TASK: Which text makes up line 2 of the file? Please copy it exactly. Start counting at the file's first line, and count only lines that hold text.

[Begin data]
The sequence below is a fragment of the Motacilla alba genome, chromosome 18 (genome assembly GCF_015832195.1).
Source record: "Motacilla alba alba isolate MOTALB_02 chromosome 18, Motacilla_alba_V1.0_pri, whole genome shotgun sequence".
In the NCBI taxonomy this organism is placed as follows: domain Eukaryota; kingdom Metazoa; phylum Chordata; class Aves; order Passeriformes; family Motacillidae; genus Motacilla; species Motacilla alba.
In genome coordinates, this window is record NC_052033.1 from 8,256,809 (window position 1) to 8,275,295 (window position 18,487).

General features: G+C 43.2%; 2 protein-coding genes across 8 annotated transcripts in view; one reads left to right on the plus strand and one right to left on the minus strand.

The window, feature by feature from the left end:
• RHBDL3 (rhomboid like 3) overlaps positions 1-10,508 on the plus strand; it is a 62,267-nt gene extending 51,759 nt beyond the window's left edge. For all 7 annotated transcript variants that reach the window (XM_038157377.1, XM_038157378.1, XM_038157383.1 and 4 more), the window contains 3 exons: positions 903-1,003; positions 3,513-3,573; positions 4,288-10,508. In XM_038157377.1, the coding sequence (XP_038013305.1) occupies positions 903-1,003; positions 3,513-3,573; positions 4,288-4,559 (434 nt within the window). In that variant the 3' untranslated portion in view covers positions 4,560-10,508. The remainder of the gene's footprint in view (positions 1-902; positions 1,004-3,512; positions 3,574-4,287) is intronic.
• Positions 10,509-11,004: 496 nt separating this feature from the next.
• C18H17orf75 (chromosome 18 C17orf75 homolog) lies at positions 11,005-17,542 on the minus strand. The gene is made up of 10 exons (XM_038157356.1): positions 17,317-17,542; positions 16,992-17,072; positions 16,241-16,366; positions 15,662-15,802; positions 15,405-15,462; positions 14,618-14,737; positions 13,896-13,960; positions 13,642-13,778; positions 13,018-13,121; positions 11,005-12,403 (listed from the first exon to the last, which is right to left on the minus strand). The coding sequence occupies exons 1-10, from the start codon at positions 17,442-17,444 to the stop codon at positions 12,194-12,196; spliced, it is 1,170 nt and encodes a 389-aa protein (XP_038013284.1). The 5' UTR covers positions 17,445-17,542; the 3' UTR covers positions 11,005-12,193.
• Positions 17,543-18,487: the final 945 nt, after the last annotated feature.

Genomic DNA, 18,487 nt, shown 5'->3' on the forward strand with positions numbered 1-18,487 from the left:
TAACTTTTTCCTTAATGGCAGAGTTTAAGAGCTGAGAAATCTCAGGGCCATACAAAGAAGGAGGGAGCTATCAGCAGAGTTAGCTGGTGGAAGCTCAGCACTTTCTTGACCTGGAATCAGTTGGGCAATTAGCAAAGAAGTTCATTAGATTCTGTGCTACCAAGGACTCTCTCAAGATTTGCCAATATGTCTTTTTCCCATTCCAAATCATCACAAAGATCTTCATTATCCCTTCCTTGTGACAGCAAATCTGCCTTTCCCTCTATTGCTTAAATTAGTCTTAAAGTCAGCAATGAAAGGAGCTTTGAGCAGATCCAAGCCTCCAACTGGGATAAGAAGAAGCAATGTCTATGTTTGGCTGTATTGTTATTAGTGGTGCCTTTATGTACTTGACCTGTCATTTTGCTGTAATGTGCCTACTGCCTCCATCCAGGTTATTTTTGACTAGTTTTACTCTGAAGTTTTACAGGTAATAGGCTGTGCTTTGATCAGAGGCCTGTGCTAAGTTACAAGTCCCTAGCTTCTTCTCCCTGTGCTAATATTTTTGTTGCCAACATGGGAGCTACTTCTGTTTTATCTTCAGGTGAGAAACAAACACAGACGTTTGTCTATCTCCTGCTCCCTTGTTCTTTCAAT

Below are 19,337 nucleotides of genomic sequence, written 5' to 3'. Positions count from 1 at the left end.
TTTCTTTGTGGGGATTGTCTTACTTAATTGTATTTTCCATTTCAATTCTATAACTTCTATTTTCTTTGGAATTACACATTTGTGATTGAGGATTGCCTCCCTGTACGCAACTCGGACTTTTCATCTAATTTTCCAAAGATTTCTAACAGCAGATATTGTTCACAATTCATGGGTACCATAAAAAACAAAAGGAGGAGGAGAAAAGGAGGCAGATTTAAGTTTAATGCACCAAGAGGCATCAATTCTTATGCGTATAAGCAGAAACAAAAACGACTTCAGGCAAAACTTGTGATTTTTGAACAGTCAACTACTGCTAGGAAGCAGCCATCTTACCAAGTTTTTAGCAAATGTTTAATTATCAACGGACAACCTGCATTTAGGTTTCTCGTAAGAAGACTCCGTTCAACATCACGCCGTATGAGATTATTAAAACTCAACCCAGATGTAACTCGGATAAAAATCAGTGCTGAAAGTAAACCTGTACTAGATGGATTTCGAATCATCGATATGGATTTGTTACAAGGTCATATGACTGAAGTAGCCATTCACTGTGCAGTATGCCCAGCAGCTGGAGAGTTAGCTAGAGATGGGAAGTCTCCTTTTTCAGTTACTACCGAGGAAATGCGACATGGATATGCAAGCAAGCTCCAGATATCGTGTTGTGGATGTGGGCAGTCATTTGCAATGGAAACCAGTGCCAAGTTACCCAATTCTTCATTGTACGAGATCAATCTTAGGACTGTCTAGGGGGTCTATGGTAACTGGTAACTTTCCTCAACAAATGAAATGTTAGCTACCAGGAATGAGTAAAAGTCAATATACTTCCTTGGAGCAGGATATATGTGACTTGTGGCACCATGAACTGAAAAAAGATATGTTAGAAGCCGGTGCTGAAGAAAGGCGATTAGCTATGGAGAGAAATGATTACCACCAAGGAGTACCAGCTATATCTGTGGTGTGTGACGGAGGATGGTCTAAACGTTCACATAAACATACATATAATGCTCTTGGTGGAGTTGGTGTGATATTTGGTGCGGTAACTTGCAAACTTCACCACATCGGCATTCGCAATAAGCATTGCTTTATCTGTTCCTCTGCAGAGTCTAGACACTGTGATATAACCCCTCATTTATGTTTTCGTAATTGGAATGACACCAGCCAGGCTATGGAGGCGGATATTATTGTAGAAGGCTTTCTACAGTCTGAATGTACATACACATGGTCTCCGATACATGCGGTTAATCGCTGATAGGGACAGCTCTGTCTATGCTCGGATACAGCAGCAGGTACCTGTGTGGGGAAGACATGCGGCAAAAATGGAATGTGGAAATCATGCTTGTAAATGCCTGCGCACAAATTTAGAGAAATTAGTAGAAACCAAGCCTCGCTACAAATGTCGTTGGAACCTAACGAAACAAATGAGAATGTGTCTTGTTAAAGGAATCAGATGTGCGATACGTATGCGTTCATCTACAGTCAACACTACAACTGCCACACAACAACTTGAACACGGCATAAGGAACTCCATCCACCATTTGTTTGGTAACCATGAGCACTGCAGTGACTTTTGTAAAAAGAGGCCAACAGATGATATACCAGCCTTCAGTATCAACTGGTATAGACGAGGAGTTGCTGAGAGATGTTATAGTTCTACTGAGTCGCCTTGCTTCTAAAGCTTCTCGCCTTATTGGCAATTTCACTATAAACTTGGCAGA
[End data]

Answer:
Source record: "Motacilla alba alba isolate MOTALB_02 chromosome 18, Motacilla_alba_V1.0_pri, whole genome shotgun sequence".